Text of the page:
Increased transit funding of $100 million per year would benefit Toronto and Region|
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Long-term commitment to funding needed from federal government
City of Toronto Budget Chair David Shiner emphasized today that increased
funding for transit would ensure a better, more liveable city and a stronger
GTA. A long-term financial commitment to transit based on one third cost
sharing between the City of Toronto, provincial and federal governments is
required now to meet the needs of Torontonians and the additional million
people who come into the city every day.
The current TTC funding needs of $3.8 billion over 10 years is only sufficient
to maintain the condition of the system and replace existing assets, it does
not build any new track or add bus routes. The federal government has yet to
confirm its long-term commitment to fund one third of this basic need.
At the Budget Advisory Committee's initial review of the TTC's budget, Budget
Chair Shiner said, "The federal government needs to join the City and the
province and commit to a long-term funding partnership based on one third cost
sharing of at least an additional $100 million a year, in addition to the
outstanding request for funding of their share of the TTC basic needs."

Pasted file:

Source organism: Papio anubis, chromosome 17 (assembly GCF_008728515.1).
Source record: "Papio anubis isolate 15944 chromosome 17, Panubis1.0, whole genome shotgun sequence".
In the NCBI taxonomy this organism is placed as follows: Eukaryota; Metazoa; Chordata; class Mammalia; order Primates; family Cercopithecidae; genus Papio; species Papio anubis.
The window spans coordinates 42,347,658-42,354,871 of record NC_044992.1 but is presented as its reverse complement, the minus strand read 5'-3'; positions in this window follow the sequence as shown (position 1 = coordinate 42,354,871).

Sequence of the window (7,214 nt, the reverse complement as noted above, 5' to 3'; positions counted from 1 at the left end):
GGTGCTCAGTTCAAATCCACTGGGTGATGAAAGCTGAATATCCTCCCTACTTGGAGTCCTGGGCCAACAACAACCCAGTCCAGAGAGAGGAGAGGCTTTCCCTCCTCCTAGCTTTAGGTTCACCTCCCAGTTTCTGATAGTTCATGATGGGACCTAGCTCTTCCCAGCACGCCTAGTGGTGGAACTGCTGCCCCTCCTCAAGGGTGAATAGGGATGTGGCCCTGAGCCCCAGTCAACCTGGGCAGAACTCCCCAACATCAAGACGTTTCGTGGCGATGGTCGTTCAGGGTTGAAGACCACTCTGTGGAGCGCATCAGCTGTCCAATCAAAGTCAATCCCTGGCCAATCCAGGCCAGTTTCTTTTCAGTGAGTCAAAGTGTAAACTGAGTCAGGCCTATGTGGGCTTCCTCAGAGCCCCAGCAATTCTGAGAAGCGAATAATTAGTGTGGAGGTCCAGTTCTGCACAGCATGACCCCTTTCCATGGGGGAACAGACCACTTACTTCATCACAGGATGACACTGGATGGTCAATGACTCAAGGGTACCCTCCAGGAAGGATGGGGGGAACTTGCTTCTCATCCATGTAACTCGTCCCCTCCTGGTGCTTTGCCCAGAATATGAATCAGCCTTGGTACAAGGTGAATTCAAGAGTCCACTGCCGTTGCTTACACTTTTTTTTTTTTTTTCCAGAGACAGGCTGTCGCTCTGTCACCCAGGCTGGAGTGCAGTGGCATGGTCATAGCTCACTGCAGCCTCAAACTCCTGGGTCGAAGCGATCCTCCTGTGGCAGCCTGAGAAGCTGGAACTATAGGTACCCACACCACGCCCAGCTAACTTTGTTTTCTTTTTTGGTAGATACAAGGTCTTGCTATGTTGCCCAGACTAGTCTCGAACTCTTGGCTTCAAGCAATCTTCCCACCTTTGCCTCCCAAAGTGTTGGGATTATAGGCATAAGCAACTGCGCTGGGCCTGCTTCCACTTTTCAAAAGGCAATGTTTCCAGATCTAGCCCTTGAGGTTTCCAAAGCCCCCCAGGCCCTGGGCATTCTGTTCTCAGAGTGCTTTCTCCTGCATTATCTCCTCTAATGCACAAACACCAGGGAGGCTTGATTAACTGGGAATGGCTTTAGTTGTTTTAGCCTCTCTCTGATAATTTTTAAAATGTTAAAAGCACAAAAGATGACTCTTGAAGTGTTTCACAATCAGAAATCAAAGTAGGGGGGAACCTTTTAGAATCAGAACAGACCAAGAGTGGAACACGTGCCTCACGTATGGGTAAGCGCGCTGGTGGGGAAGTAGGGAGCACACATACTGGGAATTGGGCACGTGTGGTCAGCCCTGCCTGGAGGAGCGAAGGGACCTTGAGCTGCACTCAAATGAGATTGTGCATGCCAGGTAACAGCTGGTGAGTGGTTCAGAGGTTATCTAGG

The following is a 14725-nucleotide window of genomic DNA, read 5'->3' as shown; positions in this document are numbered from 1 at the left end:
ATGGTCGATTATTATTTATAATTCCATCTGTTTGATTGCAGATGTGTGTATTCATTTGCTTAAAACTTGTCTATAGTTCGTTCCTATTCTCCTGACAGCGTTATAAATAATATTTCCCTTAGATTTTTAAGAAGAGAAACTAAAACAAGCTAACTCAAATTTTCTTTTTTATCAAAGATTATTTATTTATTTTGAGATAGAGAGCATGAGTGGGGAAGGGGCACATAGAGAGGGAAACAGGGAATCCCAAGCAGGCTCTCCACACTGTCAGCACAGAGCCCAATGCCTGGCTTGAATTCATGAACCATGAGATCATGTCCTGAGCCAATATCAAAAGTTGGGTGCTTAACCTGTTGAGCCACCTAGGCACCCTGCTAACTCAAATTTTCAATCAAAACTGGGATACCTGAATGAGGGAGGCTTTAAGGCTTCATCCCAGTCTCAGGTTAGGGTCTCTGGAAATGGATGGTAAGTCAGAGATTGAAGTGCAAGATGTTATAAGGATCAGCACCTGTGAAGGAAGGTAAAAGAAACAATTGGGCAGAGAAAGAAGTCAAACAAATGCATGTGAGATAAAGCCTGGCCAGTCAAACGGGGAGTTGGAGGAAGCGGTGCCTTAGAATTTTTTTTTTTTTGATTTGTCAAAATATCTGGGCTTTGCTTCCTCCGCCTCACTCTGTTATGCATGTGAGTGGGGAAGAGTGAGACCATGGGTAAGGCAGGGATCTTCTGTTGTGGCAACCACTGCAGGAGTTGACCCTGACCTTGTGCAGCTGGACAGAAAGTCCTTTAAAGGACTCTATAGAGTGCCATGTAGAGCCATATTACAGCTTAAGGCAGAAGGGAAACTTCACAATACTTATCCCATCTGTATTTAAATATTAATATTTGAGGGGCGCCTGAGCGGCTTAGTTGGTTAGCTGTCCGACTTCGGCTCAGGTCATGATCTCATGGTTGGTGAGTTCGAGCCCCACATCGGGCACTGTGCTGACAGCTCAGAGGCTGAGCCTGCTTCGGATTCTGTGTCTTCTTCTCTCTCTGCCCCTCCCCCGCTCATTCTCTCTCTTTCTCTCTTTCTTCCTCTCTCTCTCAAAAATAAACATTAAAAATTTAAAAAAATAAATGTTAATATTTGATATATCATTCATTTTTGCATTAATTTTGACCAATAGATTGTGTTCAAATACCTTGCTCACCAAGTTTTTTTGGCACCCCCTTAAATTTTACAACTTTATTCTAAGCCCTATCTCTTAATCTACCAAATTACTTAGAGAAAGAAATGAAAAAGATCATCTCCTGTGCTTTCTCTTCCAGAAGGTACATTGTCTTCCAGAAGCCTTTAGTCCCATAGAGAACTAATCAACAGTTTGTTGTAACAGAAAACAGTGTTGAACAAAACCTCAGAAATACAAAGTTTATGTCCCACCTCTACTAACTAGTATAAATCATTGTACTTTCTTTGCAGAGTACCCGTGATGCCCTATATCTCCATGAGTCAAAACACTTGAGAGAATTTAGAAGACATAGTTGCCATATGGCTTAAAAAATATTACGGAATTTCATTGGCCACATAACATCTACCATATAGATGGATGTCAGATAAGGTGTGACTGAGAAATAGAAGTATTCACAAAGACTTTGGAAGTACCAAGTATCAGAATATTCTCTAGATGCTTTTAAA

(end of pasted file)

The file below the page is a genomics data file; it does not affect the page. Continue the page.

He added, "The Sheppard subway line is a good example of the return on an
investment in transit. The new subway line cost $930 million to build but has
already generated $2.3 billion in investment in new home, office and retail
construction. In addition, the federal government has received more than $400
million in sales and income taxes from the building of the line; the province
has received more than $300 million."
Toronto's new Official Plan projects the city's population to grow by up to one
million over the next 30 years and highlights expanded public transit as the
basis for accommodating this growth and protecting our environment.
Councillor Betty Disero, Chair of the Toronto Transit Commission (TTC) stated,
"We greatly appreciate the current commitments from the province and the
federal government, but we need to fund expansion to meet the increased need
for public transit." she said. "We look forward to an agreement that ensures
the TTC can grow as the City grows."
Both councillors pointed out that expanding the transit system in Canada's
largest city would also significantly help meet the standards agreed to by the
federal government in the Kyoto protocol.
Building public transit creates jobs and supports the economic goals of the
City while reducing harmful emissions. The recently completed Sheppard subway
line created more than 50,000 person years of employment. If the Spadina line
were extended to York University, it could potentially take 53,000 cars off the
road every hour - the equivalent of the 400, 401 and 403 highways combined.
Long-term predictable funding for transit will keep Toronto an excellent place
to live, conduct business and visit. It's time that the federal government
joined the City in making that commitment.
For more information on the 2003 City Budget, go to the City of Toronto Web
site, http://www.toronto.ca and click on the City Budget link.